With Polony at the helm, Villanova piled up 514 yards of total offense and didn’t commit a turnover.
“I’ve coached against Polony before,” said SHSU coach K.C. Keeler. “I played against his dad. He started one season for them. I knew how good he was.”
Keeler said he found out Robertson was out when he and his coaching staff looked at the Villanova depth chart right before the game.
But Sam Houston State stayed in the contest with some strong quarterback play of its own.
Athletic sophomore Jared Johnson (22-of-27 passing for 303 yards and three TDs, 12 rushes for 32 yards) burned the Wildcat secondary repeatedly finding LaDarius Brown (six catches, 174 yards, two TDs) for big plays against Villanova’s mismatched cornerbacks.
Johnson turned in that performance despite spending much of the week in bed with the flu.
The Bearkats churned out 454 yards of its own against a normally stout Villanova defense.
The lead changed hands five times and was tied once.
Villanova seemed poised to take the lead one final time, or at least tie the game again the final seconds.
Wildcat fans went crazy when Polony hit Livers for 32 yards on a final drive that started at the Villanova 25 with four minutes left. Livers skirted the sidelines and broke free for what looked momentarily like a 71-yard scoring play, but he was called out of bounds at the SHSU 39.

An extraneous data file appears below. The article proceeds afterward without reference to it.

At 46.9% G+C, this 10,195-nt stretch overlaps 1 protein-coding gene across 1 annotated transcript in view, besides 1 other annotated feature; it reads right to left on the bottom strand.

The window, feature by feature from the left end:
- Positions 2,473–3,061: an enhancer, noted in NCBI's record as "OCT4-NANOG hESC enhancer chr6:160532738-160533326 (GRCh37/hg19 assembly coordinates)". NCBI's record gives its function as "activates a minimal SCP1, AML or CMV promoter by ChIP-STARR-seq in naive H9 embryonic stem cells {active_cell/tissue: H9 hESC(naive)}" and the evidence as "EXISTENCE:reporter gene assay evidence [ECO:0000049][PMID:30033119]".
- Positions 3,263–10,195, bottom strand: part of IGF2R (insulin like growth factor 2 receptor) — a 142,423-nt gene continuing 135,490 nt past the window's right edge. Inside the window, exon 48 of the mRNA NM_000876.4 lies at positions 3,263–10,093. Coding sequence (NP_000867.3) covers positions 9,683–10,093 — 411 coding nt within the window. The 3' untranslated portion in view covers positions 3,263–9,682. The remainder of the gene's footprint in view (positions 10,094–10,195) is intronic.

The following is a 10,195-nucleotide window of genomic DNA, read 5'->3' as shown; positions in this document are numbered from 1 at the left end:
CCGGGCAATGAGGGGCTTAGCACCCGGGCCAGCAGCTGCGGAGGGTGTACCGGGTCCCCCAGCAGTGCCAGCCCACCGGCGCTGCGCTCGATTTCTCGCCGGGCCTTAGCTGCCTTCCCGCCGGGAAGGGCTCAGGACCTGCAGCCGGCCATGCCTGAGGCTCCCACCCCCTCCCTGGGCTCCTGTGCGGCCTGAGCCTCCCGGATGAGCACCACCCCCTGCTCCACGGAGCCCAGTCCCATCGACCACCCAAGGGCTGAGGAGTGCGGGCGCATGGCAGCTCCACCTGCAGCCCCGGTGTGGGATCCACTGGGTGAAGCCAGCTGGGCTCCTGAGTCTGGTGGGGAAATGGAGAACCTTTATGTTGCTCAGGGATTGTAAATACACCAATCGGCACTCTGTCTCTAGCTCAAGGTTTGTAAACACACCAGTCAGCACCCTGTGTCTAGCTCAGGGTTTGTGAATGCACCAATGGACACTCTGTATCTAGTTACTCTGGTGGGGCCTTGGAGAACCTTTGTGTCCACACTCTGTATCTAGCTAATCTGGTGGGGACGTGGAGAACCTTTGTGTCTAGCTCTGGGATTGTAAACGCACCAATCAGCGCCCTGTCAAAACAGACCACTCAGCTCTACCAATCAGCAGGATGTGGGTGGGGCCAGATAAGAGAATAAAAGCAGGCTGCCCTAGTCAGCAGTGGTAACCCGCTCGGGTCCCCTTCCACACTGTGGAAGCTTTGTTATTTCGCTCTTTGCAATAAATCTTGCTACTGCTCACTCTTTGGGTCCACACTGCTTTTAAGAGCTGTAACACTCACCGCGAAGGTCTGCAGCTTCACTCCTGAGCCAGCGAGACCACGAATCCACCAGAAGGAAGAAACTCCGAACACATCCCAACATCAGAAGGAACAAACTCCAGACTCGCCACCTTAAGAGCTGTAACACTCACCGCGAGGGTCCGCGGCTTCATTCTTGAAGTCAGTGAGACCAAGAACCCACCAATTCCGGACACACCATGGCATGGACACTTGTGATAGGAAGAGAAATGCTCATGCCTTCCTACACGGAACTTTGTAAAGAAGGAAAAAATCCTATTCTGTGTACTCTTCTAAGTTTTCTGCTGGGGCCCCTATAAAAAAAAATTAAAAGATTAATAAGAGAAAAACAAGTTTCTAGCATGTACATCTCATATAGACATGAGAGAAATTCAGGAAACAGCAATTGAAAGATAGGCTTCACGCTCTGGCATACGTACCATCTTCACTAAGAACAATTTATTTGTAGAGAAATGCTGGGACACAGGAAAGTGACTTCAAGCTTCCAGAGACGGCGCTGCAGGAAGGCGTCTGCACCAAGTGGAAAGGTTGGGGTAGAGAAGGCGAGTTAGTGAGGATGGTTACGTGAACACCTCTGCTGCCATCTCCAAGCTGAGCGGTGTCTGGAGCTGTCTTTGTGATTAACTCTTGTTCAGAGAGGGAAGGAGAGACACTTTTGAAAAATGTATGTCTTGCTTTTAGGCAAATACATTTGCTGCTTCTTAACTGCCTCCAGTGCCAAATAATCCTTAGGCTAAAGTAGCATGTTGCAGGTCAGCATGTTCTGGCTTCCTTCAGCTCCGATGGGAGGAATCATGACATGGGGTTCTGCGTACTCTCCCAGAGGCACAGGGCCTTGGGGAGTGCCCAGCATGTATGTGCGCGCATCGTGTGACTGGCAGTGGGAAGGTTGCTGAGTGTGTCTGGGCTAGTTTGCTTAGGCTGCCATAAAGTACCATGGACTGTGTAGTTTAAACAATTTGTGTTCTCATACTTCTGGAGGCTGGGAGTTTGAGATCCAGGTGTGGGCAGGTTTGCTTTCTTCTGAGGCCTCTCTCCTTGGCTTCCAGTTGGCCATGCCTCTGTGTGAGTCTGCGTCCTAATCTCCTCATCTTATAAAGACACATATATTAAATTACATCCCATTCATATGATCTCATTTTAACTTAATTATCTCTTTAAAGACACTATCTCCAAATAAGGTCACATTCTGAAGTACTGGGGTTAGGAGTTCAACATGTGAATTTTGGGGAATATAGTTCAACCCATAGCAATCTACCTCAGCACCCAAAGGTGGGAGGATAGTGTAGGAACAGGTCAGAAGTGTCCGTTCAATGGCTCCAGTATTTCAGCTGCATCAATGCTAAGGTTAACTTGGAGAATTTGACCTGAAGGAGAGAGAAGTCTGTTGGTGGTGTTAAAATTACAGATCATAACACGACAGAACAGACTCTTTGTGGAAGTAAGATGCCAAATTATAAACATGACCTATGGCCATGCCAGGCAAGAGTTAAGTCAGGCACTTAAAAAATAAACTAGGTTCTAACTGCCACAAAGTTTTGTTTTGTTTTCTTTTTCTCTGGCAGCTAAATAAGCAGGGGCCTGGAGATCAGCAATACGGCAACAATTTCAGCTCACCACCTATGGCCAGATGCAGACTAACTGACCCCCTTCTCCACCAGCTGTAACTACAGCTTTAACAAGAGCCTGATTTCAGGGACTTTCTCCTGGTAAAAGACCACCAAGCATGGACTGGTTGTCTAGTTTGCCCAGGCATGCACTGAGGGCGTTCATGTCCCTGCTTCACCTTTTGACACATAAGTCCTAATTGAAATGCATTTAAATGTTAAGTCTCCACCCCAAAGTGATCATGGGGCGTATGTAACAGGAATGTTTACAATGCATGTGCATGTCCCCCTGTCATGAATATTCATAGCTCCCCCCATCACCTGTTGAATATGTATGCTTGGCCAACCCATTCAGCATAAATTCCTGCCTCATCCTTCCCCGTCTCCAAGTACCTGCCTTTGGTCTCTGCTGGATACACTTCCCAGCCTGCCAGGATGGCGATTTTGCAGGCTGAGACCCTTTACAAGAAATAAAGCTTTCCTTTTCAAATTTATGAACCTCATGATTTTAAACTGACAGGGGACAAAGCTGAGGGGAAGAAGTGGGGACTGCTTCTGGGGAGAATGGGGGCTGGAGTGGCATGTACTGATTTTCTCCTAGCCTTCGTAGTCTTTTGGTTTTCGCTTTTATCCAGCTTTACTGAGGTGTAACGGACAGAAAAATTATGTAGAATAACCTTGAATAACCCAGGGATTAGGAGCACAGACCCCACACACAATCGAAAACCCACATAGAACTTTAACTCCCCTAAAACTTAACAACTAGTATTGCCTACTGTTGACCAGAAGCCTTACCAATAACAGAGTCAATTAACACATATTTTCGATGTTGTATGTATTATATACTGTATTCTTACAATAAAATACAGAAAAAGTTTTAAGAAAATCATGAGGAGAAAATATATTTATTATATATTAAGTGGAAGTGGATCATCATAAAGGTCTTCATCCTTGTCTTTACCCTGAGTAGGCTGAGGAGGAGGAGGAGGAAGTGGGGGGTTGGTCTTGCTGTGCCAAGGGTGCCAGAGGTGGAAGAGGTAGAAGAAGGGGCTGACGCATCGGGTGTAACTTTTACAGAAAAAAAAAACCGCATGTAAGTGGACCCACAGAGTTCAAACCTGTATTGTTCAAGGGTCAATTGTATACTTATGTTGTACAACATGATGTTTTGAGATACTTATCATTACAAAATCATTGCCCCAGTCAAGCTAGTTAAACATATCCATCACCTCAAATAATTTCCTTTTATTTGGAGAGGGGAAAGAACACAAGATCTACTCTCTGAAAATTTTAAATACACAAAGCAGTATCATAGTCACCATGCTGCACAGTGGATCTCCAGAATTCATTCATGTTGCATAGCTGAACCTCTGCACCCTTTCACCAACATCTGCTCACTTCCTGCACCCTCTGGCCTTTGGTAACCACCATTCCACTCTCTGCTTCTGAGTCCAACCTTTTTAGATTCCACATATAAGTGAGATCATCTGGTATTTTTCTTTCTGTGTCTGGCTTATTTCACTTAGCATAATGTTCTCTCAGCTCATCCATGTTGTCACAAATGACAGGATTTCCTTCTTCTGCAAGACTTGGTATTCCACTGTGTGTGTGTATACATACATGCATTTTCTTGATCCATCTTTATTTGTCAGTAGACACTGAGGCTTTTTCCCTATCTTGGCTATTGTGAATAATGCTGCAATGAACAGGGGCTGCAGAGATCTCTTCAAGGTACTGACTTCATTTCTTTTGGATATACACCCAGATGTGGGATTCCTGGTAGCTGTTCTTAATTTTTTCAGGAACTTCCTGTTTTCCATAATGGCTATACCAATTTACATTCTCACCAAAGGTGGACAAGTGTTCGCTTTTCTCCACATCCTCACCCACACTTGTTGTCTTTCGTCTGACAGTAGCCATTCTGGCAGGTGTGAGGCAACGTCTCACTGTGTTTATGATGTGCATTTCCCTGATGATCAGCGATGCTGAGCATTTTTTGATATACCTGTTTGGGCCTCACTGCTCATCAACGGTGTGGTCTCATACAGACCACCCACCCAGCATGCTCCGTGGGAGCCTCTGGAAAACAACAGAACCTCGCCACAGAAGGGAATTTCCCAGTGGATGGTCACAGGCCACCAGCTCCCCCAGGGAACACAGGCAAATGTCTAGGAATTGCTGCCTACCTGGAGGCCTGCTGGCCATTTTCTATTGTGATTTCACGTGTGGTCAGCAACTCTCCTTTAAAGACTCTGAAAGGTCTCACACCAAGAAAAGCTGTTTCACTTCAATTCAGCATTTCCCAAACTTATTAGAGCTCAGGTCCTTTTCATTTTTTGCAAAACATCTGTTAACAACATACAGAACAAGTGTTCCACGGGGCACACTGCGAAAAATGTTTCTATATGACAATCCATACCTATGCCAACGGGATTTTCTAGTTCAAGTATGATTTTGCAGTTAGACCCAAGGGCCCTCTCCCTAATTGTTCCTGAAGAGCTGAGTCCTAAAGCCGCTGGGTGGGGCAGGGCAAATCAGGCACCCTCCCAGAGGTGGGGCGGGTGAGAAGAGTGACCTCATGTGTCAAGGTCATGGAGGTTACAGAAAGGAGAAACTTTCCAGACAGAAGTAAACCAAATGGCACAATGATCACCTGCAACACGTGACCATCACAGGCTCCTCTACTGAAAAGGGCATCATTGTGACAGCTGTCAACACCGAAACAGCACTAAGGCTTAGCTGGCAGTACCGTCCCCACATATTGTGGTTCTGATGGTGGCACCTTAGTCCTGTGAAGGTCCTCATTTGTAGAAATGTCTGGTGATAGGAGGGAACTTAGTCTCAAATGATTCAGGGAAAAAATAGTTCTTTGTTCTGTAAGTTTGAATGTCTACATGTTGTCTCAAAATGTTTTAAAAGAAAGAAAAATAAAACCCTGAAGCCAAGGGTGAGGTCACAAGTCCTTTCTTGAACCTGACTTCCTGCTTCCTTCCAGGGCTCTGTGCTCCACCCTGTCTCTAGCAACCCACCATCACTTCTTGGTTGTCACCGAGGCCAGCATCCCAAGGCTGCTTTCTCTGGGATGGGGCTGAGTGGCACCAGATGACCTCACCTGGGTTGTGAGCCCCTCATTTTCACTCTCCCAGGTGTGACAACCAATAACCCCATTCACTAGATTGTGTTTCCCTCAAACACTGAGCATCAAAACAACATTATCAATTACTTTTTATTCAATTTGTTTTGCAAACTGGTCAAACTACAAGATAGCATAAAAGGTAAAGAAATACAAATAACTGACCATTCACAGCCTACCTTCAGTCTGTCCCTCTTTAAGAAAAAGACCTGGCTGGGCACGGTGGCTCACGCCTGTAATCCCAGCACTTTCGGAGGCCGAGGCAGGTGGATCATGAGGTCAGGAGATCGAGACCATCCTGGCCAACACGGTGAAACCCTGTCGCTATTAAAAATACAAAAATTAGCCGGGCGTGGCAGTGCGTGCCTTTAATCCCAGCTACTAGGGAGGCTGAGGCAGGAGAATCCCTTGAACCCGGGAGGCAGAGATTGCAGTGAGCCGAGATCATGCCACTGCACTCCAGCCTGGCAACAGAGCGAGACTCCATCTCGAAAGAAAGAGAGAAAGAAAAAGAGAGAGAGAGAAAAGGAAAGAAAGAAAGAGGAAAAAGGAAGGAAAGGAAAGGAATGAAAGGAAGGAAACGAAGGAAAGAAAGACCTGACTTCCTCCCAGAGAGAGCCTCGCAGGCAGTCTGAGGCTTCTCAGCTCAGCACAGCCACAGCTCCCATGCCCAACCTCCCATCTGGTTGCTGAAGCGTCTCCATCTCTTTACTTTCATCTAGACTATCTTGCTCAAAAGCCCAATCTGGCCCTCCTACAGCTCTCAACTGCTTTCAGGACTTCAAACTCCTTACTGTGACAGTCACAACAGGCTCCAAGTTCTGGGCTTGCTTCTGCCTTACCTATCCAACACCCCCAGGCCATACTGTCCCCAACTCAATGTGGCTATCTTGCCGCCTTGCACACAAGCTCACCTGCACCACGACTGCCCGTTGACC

Kevin Monangai (27 carries, 166 yards, one touchdown rushing) earned another first down with a four-yard rush to the 26, but that was as close as the Wildcats would get to the end zone.
A sack of Polony by Mouf Adebo and two incomplete passes left Talley with a critical decision.
Leave his offense out on the field for a fourth and 13 play, or call on Gough to save the Wildcats’ season of promise.
“If I had Robertson available, I would have gone for it,” Talley admitted.
Gough, who had hit a career-long, 46-yard field goal on the final play of the first half had a chance to send the game into overtime with another 46 yarder at the game’s end.
His kick appeared good, but tailed to the left and went wide. But as the kick was leaving Gough’s foot, one of the officials blew the play dead.
Inexplicably, Villanova was whistled for delay of game — the Wildcats’ 12 penalty for 88 yards.
Gough would get another chance, but this time from 51 yards out.
His second kick was low, but long enough. It soared near the left upright and then veered elf, about a foot outside of the post.
It was just the second Villanova Stadium playoff loss ever for the Wildcats, whose last home playoff loss was a 17-14 setback to eventual national champion Youngstown State in 1997 — a year where VU was previously unbeaten and the top seed in the playoffs.
Sam Houston State is the surprise team in the FCS Final Four, a team that struggled to a 1-3 start and losing to a non-Division I program (Colorado State-Pueblo) before winning nine of its past 10 games, including seven in a row.
One more victory would put the Bearkats in the FCS championship game for the third time in four years as they try to earn their first national title.